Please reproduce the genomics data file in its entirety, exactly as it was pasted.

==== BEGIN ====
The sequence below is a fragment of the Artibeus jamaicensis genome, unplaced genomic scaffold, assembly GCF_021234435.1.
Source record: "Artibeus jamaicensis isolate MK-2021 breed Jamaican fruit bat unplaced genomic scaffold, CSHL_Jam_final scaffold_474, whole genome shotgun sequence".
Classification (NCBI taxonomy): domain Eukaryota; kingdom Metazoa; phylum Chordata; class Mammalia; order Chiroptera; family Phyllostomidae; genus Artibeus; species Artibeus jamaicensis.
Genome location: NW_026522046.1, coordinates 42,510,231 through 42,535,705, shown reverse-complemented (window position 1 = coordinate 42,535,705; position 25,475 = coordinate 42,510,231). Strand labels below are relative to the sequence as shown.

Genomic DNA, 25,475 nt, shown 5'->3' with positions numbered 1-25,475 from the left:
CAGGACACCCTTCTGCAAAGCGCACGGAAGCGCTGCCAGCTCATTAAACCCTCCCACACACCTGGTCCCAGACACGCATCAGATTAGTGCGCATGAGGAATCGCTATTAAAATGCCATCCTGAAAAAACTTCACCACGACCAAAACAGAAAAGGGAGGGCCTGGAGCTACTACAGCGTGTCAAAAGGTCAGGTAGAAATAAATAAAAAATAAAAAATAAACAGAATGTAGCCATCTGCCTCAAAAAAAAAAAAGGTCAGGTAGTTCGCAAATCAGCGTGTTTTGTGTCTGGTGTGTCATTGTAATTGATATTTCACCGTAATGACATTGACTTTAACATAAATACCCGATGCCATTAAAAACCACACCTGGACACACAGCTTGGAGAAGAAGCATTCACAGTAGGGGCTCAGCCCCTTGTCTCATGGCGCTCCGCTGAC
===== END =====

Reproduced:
The sequence below is a fragment of the Artibeus jamaicensis genome, unplaced genomic scaffold, assembly GCF_021234435.1.
Source record: "Artibeus jamaicensis isolate MK-2021 breed Jamaican fruit bat unplaced genomic scaffold, CSHL_Jam_final scaffold_474, whole genome shotgun sequence".
Classification (NCBI taxonomy): domain Eukaryota; kingdom Metazoa; phylum Chordata; class Mammalia; order Chiroptera; family Phyllostomidae; genus Artibeus; species Artibeus jamaicensis.
Genome location: NW_026522046.1, coordinates 42,510,231 through 42,535,705, shown reverse-complemented (window position 1 = coordinate 42,535,705; position 25,475 = coordinate 42,510,231). Strand labels below are relative to the sequence as shown.

Genomic DNA, 25,475 nt, shown 5'->3' with positions numbered 1-25,475 from the left:
CAGGACACCCTTCTGCAAAGCGCACGGAAGCGCTGCCAGCTCATTAAACCCTCCCACACACCTGGTCCCAGACACGCATCAGATTAGTGCGCATGAGGAATCGCTATTAAAATGCCATCCTGAAAAAACTTCACCACGACCAAAACAGAAAAGGGAGGGCCTGGAGCTACTACAGCGTGTCAAAAGGTCAGGTAGAAATAAATAAAAAATAAAAAATAAACAGAATGTAGCCATCTGCCTCAAAAAAAAAAAAGGTCAGGTAGTTCGCAAATCAGCGTGTTTTGTGTCTGGTGTGTCATTGTAATTGATATTTCACCGTAATGACATTGACTTTAACATAAATACCCGATGCCATTAAAAACCACACCTGGACACACAGCTTGGAGAAGAAGCATTCACAGTAGGGGCTCAGCCCCTTGTCTCATGGCGCTCCGCTGAC